Letter from the Vicar (March 2012)
Have you ever been caught in a severe storm? I slept through the Great Storm of 1987, even though I lived in Chichester where there a lot of devastation. I wasn’t so lucky in 1990 and the date, January 25th will always be imprinted on my mind.
I was taking a funeral as the storm struck and as the service went on the wind grew louder and louder, the rain teemed down and the sky grew dark. There were thunder claps and lightning flashes. When we went into the churchyard for the burial I watched the trees. Some were swaying backwards and forwards, bending under the force of wind. The wind was howling through their branches shaking them so violently that I thought they would be ripped off at any moment. But somehow, they managed to withstand the pulling and jerking of the wind, and apart from the loss of a few leaves, they were straight and tall when it was all over. On the other hand, there were other trees of similar size whose thickest branches came crashing down under the strain of the wind.
This provides an excellent illustration of life itself and the nature of the Christian faith. Both kinds of trees experience the same bough-breaking wind. But whereas some succumb and lose a lot of their branches or are completely destroyed, others remain flexible and withstand the storm. During Lent we remember the time Jesus was tempted to break away from his Father in heaven. The temptation was to see these forty days of testing as a sign that his Father in heaven no longer loved him, or if he did, then was playing games with him. The temptation was to give up the whole Son of God idea and go back to being a carpenter in Nazareth. But Jesus did not break away. At this time and throughout his ministry and even in his suffering and death, he remains connected with his Father in heaven. Jesus was not like the trees surrendering to the storm, snapping off, and crashing to the ground. Instead, he was like those trees which were bent low by the force of the wind but resolutely remained firm until the storm was over.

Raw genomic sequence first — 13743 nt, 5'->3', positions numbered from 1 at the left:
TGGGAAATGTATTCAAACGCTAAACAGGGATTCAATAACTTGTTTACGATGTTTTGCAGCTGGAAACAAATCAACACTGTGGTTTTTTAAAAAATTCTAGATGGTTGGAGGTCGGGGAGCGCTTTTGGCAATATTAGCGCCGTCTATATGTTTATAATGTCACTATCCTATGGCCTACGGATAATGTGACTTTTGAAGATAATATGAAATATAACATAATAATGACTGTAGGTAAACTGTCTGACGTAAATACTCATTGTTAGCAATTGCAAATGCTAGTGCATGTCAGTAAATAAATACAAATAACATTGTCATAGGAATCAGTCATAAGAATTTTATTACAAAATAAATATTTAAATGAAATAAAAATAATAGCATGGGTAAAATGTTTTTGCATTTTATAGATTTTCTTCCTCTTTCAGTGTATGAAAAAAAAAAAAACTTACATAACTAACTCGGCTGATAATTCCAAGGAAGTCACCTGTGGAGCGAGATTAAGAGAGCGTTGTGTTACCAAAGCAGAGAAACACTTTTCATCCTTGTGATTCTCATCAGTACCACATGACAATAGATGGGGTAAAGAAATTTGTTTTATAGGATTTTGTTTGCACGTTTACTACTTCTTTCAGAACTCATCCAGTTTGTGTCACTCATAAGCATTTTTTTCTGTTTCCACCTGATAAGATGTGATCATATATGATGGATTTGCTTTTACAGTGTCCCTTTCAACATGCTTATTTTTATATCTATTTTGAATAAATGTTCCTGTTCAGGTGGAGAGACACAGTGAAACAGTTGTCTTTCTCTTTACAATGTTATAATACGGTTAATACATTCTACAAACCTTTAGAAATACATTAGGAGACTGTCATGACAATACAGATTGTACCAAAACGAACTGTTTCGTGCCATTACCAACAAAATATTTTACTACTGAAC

Sometimes when we face the force of the wind, when we face temptations we choose what is wrong. Why is that? Sometimes it is simply because it is difficult to know what is the right thing to do. In such circumstances if we make a wrong choice I am sure God will not condemn us, because he knows how difficult it is to sort out the dilemmas we face. Often I think we give into temptation because we are facing problems in our lives. We find ourselves in an unknown and confusing wilderness and it is all too tempting to break away from God. But the question is this: when the storm finally lifts, will you be lying on the ground like dead wood, or will you be straight and tall and growing again? Jesus was tempted. We are tempted. There is no sin in that. What matters is how we handle the temptation. And the truth is that we can handle temptation infinitely better if we remain close to our Father in heaven who loves us as his children. In this Lenten season we must reflect on the extent to which we give into temptation, change those things that need changing, and thank God that evil doesn’t have the last say. Jesus has won the victory. Thank God that even though we are sinners, our God is a gracious and caring God, his love never ends and no matter how many times we fall away he is always calling us back.